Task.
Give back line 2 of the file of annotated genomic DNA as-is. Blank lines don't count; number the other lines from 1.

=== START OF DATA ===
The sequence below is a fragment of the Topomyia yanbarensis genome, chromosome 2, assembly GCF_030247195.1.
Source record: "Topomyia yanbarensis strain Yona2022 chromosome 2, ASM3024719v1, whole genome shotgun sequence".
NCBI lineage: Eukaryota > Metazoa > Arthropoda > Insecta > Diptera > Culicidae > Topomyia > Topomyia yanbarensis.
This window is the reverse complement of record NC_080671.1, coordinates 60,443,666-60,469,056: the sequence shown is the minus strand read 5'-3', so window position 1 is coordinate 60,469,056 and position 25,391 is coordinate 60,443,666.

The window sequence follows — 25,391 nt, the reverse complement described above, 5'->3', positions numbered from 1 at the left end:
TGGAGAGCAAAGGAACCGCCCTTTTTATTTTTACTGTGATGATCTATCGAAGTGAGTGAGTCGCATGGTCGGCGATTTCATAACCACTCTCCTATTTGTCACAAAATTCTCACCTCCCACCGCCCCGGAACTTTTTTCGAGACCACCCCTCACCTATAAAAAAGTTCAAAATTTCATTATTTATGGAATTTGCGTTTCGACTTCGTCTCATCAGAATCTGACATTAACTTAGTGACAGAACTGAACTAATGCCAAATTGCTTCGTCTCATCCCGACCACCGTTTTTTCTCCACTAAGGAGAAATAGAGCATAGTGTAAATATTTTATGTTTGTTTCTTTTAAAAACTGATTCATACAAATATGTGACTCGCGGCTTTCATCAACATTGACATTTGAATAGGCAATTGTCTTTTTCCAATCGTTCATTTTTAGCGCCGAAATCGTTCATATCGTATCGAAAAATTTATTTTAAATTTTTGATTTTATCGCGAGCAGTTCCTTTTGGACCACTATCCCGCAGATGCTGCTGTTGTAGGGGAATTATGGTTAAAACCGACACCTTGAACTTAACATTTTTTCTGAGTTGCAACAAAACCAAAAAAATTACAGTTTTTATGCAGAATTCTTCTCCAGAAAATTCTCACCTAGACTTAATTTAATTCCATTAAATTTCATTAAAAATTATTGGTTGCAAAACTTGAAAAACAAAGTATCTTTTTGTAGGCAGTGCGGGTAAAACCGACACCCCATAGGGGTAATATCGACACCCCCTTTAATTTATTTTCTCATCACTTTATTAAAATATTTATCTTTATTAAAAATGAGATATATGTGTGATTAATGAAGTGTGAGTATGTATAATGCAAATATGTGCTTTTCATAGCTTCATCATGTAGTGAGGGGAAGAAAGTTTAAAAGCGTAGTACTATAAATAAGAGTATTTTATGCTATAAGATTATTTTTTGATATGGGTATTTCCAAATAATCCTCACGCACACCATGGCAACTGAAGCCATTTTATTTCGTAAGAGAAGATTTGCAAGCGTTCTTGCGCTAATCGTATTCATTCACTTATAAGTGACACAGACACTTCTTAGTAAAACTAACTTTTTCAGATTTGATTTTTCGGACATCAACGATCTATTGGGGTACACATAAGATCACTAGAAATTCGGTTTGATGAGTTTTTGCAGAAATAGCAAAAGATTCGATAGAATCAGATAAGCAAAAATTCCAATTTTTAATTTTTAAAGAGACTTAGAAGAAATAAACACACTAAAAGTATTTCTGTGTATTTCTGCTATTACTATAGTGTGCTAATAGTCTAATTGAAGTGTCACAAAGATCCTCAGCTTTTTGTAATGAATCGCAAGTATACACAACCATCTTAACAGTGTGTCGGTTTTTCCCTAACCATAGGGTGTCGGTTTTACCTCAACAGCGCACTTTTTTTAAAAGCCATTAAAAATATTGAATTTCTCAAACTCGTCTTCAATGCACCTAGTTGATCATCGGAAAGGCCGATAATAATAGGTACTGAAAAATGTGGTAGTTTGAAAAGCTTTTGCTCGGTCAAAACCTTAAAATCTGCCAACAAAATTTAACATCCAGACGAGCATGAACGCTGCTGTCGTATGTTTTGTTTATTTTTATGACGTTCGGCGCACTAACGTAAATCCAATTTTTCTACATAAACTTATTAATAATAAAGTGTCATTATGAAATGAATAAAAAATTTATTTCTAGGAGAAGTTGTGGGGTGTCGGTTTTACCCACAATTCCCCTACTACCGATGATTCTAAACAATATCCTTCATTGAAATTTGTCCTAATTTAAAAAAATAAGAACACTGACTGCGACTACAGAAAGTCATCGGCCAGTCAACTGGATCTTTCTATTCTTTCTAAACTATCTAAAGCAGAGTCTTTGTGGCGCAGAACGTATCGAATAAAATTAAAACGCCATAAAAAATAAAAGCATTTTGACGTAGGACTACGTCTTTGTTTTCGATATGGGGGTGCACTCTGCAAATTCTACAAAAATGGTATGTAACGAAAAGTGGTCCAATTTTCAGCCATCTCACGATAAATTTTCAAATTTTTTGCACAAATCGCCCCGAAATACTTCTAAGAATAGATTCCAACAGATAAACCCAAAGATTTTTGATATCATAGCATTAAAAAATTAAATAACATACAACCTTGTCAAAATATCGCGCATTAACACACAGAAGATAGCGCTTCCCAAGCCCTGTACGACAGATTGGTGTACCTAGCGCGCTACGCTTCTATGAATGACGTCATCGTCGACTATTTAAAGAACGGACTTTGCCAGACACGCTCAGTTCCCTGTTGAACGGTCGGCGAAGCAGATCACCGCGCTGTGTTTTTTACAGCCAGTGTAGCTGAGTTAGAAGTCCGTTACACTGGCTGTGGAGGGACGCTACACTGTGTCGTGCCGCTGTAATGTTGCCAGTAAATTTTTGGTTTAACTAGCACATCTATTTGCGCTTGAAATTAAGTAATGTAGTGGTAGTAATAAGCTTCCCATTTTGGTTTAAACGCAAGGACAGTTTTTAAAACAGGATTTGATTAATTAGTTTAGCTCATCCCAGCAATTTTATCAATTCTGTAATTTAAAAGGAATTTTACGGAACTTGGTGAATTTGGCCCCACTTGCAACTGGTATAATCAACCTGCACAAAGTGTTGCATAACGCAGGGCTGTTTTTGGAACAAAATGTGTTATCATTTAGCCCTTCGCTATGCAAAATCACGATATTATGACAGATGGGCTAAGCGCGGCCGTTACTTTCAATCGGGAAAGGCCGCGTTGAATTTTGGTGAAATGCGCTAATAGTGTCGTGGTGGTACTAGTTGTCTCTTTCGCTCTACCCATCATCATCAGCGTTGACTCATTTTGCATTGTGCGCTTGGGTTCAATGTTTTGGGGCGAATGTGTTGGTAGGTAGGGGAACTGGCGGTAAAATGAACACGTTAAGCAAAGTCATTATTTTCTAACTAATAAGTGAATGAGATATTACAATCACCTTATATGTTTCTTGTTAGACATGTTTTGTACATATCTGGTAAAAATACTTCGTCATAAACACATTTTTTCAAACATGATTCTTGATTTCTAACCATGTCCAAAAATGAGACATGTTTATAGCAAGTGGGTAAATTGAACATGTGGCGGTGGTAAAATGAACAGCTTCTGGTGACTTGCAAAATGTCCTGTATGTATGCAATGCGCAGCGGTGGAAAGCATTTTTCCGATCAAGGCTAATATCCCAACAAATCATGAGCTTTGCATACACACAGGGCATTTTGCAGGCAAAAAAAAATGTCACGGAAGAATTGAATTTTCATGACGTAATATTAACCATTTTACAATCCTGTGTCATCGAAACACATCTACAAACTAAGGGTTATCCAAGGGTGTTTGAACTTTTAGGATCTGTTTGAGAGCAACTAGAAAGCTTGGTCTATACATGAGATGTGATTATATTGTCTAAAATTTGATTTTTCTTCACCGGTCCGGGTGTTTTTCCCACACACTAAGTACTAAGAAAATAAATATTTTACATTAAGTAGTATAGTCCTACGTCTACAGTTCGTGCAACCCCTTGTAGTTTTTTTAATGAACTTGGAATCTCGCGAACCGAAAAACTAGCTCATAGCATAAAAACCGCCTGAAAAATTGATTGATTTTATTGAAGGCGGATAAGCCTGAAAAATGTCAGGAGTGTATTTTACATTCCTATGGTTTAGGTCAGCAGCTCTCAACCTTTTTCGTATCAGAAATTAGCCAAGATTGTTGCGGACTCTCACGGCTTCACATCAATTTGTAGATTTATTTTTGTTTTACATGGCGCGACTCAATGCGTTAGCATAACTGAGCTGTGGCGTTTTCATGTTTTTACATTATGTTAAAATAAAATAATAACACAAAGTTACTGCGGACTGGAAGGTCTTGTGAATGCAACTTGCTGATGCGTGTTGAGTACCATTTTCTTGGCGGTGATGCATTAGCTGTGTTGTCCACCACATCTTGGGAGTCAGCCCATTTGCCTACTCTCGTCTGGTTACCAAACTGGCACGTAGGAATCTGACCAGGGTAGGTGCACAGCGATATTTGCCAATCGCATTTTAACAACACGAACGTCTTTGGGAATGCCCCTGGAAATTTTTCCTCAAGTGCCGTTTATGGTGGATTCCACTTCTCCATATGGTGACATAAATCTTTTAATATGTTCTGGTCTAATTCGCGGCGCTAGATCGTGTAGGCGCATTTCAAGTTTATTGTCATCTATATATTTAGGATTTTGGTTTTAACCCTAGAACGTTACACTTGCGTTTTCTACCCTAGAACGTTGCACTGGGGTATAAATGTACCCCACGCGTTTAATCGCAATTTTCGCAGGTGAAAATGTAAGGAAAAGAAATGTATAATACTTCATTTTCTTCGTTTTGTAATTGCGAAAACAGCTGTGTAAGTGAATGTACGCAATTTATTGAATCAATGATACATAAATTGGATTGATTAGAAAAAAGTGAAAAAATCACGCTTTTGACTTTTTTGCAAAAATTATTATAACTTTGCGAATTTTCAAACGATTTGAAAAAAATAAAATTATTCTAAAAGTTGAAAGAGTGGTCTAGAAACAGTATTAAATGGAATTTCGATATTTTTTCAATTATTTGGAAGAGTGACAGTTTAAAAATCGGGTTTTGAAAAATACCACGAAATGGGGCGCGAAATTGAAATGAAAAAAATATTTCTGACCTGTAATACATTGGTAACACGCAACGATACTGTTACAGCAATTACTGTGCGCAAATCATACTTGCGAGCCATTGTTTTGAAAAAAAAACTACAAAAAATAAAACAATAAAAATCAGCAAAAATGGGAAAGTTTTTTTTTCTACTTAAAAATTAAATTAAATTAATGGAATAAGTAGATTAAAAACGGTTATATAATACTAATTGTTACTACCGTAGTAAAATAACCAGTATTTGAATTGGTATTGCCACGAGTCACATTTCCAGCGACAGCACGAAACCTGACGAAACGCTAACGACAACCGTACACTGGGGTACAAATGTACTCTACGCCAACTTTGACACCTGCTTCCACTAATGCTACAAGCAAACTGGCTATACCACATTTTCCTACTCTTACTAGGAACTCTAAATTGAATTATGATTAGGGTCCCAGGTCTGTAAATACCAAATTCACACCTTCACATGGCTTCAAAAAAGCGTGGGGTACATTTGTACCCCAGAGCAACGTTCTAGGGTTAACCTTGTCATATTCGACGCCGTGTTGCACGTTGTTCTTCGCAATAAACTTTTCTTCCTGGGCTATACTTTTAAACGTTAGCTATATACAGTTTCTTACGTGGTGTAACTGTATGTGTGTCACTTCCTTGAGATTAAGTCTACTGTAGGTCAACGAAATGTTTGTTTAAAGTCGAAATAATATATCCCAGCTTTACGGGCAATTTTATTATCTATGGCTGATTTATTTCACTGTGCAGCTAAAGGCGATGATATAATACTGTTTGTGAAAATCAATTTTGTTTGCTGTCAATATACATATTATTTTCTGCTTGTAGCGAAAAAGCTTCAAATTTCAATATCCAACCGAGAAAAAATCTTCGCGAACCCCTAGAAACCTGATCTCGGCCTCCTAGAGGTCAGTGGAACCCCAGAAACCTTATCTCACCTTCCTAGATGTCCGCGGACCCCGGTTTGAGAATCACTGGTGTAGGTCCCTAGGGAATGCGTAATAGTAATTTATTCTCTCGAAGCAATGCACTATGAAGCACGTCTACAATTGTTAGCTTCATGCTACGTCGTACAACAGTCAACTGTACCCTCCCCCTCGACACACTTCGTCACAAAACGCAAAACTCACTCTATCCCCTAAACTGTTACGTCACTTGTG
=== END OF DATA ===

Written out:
Source record: "Topomyia yanbarensis strain Yona2022 chromosome 2, ASM3024719v1, whole genome shotgun sequence".